DocuWeeks turns spotlight on documentaries

Since 1997, the International Documentary Assn. has qualified more than 161 short and feature-length documentaries for Oscar consideration with its DocuWeeks Theatrical Documentary Showcase in Los Angeles and New York. DocuWeeks presentations have earned 17 Oscar nominations, with seven films going on to win the coveted award, including 2008's "Smile Pinki" and 2007's "Taxi to the Dark Side."

The 14th annual DocuWeeks showcase, which screens at the ArcLight Hollywood, as well as the IFC Center in New York, begins Friday and continues through Aug. 19. Each of the 17 feature documentaries and five shorts will screen for one week with several showings each day, thus giving these films the theatrical runs they need to qualify for Academy Award consideration.

This year, the documentaries hail from more than a dozen countries; many have previously screened at Sundance, Tribeca, SXSW and Silverdocs.

Here is a look at five of the films featured at DocuWeeks:

"For Once in My Life"

Jim Bigham and Mark Moormann directed this uplifting documentary about a unique band of singers and musicians from Miami who work at Goodwill Industries making uniforms and American flags and all have some sort of mental or physical disability. Many of their personal stories are heartbreaking, but they still manage to make beautiful music together. The film chronicles their rehearsals for a concert for a convention of mayors.

"Louder Than a Bomb"

Greg Jacobs and Jon Siskel, nephew of the late film critic Gene Siskel, produced and directed this fascinating look at the world's largest youth poetry slam in Chicago. The directors hone in on four high school students, including one young woman who writes about her father's abandonment. Their poetry is inspiring, as are their performances.

"Pushing the Elephant"

A heart-wrenching but ultimately uplifting film about Rose Mapendo, a mother of 10 who lost her husband and her home during the ethnic violence in the Democratic Republic of the Congo. Now living with most of her children in Phoenix, she has become a tireless advocate for peace and reconciliation and helps to bring other refugees to America. Mapendo was separated from one of her daughters, Nangabire, when her in-laws decided they wanted the 4-year-old to live and work with them. Thirteen years later, Nangabire flies to Phoenix to be reunited with her mother and siblings.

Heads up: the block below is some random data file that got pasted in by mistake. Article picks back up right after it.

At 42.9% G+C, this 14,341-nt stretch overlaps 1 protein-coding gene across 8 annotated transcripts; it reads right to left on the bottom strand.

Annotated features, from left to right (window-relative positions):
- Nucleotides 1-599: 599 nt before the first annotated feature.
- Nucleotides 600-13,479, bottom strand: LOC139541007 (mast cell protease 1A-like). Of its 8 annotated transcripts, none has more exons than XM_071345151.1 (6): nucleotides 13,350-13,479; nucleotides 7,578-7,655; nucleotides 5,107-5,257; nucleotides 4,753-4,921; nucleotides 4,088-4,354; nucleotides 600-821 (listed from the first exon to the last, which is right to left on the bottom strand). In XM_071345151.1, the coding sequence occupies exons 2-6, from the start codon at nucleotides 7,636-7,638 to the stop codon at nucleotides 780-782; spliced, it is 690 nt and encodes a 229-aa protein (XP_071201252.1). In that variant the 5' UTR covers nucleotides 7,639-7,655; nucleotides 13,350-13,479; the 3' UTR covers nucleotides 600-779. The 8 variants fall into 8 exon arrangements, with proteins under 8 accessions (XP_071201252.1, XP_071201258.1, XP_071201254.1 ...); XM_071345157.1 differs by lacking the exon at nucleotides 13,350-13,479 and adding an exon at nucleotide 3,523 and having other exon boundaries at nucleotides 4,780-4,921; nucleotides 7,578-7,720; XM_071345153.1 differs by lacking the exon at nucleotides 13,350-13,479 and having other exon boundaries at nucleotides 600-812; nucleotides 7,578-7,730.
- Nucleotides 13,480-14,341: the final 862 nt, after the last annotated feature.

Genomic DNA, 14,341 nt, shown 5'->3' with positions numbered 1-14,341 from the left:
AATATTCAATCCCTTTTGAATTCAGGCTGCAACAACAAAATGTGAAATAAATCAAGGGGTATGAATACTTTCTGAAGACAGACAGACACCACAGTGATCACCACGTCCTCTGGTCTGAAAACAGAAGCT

"Summer Pasture"

A compelling look into the lives of a young nomadic couple during their summer pasture months in the high grasslands of eastern Tibet. Locho and Yama are two herders with a young daughter who are trying to eke out an existence on the same land their ancestors have traversed for centuries. But times are changing and several families are giving up their old ways and moving to the city. Will Locho and Yama stick to traditional ways or will they also give up the land for the city? Lynn True and Nelson Walker directed.

"Sun Come Up"

Jennifer Redfearn directed this short that brings home the horrors of global warming. She tells the story of the Carteret islanders, some 3,000 residents of a remote island in the South Pacific who have lived in an idyllic existence of storytelling, music, dance and fishing without the need of cars or electricity. But every year more and more of the shoreline is eroding, turning this once-lush island into a desert. The people are going hungry, so it's up to a relocation leader and several of the island's young inhabitants to find a new home.

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